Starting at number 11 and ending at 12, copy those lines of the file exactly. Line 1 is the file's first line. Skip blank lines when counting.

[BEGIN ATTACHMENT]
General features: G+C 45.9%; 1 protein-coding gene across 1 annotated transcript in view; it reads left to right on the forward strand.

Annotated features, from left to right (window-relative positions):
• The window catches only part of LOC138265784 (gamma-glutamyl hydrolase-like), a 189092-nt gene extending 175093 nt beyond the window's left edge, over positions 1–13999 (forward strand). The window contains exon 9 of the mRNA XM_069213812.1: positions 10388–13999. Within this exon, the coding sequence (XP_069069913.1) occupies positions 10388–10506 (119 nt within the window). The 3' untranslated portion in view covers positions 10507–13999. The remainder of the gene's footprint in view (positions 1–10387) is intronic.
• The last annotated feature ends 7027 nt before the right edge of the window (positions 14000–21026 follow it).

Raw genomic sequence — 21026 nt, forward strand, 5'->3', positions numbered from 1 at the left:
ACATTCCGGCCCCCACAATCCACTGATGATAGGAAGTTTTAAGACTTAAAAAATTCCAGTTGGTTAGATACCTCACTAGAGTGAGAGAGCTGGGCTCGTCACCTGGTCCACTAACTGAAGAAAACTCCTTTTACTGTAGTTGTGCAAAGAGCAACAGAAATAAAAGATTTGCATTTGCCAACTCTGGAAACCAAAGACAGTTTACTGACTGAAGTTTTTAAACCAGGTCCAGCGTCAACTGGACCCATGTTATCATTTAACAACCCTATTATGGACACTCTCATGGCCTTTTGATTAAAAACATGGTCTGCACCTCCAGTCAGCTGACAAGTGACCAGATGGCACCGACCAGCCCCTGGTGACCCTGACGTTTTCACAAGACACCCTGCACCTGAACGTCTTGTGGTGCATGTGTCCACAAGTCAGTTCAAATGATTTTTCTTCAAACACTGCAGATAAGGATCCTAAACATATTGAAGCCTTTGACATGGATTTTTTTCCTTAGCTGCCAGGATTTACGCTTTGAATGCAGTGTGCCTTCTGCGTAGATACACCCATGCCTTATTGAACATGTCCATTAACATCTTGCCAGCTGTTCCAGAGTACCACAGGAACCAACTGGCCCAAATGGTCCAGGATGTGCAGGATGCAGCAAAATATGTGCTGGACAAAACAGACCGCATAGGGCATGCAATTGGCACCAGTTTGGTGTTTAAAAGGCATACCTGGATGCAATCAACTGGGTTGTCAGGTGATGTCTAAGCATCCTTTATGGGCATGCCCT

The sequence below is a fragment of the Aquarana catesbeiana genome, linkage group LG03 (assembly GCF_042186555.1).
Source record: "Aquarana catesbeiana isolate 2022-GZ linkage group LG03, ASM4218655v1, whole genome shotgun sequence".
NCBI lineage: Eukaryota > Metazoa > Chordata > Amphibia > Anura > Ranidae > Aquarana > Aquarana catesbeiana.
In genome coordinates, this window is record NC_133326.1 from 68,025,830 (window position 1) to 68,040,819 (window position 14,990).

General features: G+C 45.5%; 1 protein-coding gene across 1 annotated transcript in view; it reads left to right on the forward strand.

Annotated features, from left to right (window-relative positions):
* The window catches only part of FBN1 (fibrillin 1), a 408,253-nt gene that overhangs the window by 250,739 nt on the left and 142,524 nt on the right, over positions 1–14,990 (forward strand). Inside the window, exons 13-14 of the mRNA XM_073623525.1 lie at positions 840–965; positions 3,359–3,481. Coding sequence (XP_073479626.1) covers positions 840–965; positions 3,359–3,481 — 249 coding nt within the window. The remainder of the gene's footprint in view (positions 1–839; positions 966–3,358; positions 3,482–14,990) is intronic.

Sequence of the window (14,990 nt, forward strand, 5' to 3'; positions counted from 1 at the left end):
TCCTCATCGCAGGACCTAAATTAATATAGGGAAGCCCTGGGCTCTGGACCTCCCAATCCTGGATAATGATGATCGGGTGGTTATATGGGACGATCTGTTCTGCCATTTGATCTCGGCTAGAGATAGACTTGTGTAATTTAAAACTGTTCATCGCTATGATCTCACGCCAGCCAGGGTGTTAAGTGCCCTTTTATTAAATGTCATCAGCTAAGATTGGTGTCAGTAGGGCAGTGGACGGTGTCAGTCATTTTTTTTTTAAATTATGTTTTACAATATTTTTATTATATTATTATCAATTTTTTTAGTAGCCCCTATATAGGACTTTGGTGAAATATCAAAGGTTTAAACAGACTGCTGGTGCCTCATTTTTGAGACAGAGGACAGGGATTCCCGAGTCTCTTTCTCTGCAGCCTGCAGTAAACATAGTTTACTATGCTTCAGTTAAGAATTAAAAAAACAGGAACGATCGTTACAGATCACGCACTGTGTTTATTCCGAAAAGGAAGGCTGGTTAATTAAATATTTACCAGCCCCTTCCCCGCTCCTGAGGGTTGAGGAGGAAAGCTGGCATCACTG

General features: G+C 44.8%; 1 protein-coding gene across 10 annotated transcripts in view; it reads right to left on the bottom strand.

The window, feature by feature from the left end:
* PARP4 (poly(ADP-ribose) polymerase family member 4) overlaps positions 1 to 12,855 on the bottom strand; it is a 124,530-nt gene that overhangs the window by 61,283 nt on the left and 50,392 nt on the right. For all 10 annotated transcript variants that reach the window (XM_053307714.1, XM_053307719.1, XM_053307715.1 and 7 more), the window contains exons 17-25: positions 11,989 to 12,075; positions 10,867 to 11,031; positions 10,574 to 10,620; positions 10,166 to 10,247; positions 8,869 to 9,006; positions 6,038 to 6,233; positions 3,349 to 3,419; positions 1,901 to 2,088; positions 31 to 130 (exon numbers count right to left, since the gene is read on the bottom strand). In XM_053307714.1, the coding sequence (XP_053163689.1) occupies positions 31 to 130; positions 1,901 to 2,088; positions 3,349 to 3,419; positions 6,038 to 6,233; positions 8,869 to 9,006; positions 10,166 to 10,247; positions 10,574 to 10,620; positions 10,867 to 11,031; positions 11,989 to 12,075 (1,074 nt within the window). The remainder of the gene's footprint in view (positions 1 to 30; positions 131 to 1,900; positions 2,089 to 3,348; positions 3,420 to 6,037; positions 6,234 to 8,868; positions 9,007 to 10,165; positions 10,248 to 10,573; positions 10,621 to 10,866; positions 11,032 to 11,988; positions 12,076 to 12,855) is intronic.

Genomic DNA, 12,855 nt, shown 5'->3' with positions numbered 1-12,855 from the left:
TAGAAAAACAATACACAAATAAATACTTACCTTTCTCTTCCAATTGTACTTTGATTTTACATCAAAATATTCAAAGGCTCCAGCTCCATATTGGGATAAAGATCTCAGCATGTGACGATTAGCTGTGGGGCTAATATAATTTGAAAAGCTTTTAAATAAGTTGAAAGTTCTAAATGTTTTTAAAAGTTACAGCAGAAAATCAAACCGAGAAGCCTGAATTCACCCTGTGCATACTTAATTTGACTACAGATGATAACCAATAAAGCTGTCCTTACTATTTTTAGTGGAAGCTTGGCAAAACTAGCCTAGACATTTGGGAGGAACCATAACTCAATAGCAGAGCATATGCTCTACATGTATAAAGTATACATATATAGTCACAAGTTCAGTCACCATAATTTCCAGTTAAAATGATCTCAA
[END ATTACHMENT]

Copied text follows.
General features: G+C 45.5%; 1 protein-coding gene across 1 annotated transcript in view; it reads left to right on the forward strand.

Annotated features, from left to right (window-relative positions):